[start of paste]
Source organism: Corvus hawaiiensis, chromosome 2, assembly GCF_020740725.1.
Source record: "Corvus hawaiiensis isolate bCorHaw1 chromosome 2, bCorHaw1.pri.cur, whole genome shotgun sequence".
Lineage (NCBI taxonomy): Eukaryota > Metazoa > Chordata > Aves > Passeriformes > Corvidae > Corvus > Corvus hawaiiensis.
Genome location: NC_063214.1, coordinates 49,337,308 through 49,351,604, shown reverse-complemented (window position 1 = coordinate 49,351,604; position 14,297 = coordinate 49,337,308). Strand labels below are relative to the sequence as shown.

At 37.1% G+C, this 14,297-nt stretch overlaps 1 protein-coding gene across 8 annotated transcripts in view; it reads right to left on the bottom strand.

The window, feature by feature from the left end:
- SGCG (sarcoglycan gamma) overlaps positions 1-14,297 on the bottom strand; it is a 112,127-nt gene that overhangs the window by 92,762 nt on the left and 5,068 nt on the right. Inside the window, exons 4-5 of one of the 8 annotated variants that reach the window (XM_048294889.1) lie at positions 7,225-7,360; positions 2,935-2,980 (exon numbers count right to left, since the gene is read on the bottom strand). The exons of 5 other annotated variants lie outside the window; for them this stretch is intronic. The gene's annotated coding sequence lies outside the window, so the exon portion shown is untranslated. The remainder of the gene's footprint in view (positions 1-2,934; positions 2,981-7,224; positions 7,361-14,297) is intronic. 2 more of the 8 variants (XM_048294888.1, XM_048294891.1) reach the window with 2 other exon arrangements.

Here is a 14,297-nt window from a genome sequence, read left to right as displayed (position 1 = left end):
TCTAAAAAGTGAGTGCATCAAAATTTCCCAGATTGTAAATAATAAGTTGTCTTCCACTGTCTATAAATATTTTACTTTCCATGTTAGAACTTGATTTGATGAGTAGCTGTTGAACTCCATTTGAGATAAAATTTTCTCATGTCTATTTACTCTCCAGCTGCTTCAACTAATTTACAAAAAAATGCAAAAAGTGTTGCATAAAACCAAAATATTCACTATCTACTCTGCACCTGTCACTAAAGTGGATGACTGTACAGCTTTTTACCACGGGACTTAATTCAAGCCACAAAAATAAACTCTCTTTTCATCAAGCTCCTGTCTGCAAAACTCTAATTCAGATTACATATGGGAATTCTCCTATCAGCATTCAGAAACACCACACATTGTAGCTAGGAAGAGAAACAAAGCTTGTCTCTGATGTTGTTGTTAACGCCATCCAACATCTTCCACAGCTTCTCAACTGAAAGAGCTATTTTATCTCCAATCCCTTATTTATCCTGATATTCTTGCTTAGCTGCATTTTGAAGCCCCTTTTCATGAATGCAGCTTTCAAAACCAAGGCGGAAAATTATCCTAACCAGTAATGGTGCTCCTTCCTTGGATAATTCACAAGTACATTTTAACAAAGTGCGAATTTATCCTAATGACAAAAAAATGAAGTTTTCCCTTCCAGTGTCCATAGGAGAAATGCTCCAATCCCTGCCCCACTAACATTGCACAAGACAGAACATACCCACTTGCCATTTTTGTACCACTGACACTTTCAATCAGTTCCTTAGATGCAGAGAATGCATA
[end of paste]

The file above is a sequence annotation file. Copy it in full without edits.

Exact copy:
Source organism: Corvus hawaiiensis, chromosome 2, assembly GCF_020740725.1.
Source record: "Corvus hawaiiensis isolate bCorHaw1 chromosome 2, bCorHaw1.pri.cur, whole genome shotgun sequence".
Lineage (NCBI taxonomy): Eukaryota > Metazoa > Chordata > Aves > Passeriformes > Corvidae > Corvus > Corvus hawaiiensis.
Genome location: NC_063214.1, coordinates 49,337,308 through 49,351,604, shown reverse-complemented (window position 1 = coordinate 49,351,604; position 14,297 = coordinate 49,337,308). Strand labels below are relative to the sequence as shown.

At 37.1% G+C, this 14,297-nt stretch overlaps 1 protein-coding gene across 8 annotated transcripts in view; it reads right to left on the bottom strand.

The window, feature by feature from the left end:
- SGCG (sarcoglycan gamma) overlaps positions 1-14,297 on the bottom strand; it is a 112,127-nt gene that overhangs the window by 92,762 nt on the left and 5,068 nt on the right. Inside the window, exons 4-5 of one of the 8 annotated variants that reach the window (XM_048294889.1) lie at positions 7,225-7,360; positions 2,935-2,980 (exon numbers count right to left, since the gene is read on the bottom strand). The exons of 5 other annotated variants lie outside the window; for them this stretch is intronic. The gene's annotated coding sequence lies outside the window, so the exon portion shown is untranslated. The remainder of the gene's footprint in view (positions 1-2,934; positions 2,981-7,224; positions 7,361-14,297) is intronic. 2 more of the 8 variants (XM_048294888.1, XM_048294891.1) reach the window with 2 other exon arrangements.

Here is a 14,297-nt window from a genome sequence, read left to right as displayed (position 1 = left end):
TCTAAAAAGTGAGTGCATCAAAATTTCCCAGATTGTAAATAATAAGTTGTCTTCCACTGTCTATAAATATTTTACTTTCCATGTTAGAACTTGATTTGATGAGTAGCTGTTGAACTCCATTTGAGATAAAATTTTCTCATGTCTATTTACTCTCCAGCTGCTTCAACTAATTTACAAAAAAATGCAAAAAGTGTTGCATAAAACCAAAATATTCACTATCTACTCTGCACCTGTCACTAAAGTGGATGACTGTACAGCTTTTTACCACGGGACTTAATTCAAGCCACAAAAATAAACTCTCTTTTCATCAAGCTCCTGTCTGCAAAACTCTAATTCAGATTACATATGGGAATTCTCCTATCAGCATTCAGAAACACCACACATTGTAGCTAGGAAGAGAAACAAAGCTTGTCTCTGATGTTGTTGTTAACGCCATCCAACATCTTCCACAGCTTCTCAACTGAAAGAGCTATTTTATCTCCAATCCCTTATTTATCCTGATATTCTTGCTTAGCTGCATTTTGAAGCCCCTTTTCATGAATGCAGCTTTCAAAACCAAGGCGGAAAATTATCCTAACCAGTAATGGTGCTCCTTCCTTGGATAATTCACAAGTACATTTTAACAAAGTGCGAATTTATCCTAATGACAAAAAAATGAAGTTTTCCCTTCCAGTGTCCATAGGAGAAATGCTCCAATCCCTGCCCCACTAACATTGCACAAGACAGAACATACCCACTTGCCATTTTTGTACCACTGACACTTTCAATCAGTTCCTTAGATGCAGAGAATGCATA